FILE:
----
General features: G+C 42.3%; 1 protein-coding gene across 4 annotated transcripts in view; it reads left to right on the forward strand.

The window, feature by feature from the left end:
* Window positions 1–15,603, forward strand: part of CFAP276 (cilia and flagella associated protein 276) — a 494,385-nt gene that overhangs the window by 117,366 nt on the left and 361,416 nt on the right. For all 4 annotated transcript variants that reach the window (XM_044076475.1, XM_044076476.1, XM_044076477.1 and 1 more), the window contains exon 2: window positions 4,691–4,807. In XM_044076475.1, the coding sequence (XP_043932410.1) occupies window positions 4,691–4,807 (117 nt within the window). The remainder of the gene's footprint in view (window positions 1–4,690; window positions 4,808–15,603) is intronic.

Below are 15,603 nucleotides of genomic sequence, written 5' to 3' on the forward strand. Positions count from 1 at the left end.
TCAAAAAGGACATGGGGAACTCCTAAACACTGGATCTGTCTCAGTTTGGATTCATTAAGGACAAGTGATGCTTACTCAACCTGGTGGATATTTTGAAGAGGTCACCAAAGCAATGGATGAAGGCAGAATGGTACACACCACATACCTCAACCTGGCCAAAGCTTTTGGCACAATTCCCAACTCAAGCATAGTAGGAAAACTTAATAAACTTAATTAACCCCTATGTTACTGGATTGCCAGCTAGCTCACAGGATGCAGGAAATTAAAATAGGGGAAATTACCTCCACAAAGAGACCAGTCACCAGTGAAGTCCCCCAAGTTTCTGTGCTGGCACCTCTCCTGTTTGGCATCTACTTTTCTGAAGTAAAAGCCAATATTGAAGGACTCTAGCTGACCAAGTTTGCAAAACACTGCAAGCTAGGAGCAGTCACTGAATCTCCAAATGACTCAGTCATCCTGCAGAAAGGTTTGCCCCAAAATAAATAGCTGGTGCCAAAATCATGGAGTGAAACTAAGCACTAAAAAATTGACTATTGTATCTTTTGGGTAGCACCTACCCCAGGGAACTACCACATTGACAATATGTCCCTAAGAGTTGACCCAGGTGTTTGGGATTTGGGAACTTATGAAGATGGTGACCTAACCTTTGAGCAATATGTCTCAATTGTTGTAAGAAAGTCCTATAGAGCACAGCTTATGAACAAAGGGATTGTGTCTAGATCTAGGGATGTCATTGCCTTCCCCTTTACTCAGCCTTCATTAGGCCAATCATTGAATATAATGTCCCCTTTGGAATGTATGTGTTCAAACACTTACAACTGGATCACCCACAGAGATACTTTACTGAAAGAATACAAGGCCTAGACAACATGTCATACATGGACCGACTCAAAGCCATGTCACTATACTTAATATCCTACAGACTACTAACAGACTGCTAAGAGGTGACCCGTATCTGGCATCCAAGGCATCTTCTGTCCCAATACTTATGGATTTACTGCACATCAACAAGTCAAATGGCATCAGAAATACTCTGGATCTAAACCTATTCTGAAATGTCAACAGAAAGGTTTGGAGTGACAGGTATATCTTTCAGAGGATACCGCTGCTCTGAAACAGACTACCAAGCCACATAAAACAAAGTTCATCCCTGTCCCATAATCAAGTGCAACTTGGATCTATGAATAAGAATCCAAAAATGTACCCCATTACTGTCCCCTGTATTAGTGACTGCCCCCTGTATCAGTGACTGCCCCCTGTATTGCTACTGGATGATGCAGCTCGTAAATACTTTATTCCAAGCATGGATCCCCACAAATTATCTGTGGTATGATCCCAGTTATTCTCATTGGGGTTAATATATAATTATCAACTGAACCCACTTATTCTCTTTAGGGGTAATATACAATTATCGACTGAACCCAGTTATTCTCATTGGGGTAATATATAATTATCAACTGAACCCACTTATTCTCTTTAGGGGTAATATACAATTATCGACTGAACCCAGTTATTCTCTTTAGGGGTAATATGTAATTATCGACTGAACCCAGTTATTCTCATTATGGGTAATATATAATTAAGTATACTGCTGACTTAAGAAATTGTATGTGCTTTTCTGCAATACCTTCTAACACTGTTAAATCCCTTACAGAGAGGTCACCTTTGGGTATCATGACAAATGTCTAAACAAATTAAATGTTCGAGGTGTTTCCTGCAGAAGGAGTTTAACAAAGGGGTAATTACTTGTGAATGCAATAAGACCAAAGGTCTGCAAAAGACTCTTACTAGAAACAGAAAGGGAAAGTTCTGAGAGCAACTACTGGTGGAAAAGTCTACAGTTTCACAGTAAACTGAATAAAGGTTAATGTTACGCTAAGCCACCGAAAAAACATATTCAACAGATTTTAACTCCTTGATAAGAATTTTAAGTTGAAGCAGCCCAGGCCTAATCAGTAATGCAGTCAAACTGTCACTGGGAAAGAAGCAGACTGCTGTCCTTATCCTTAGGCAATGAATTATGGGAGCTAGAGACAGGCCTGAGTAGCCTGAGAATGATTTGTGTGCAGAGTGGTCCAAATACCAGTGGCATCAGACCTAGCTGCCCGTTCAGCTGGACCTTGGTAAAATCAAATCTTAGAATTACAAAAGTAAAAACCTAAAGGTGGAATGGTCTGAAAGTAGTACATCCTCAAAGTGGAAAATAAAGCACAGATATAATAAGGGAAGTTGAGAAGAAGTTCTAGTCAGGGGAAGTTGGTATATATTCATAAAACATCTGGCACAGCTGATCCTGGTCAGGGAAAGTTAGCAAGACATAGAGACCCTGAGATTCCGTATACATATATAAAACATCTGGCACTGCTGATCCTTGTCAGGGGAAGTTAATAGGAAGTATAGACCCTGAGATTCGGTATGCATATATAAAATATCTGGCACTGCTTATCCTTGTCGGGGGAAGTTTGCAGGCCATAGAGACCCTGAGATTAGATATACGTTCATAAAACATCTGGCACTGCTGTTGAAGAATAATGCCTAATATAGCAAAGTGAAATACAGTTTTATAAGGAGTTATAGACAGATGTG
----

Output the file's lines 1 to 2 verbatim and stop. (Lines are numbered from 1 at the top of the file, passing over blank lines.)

General features: G+C 42.3%; 1 protein-coding gene across 4 annotated transcripts in view; it reads left to right on the forward strand.

The window, feature by feature from the left end: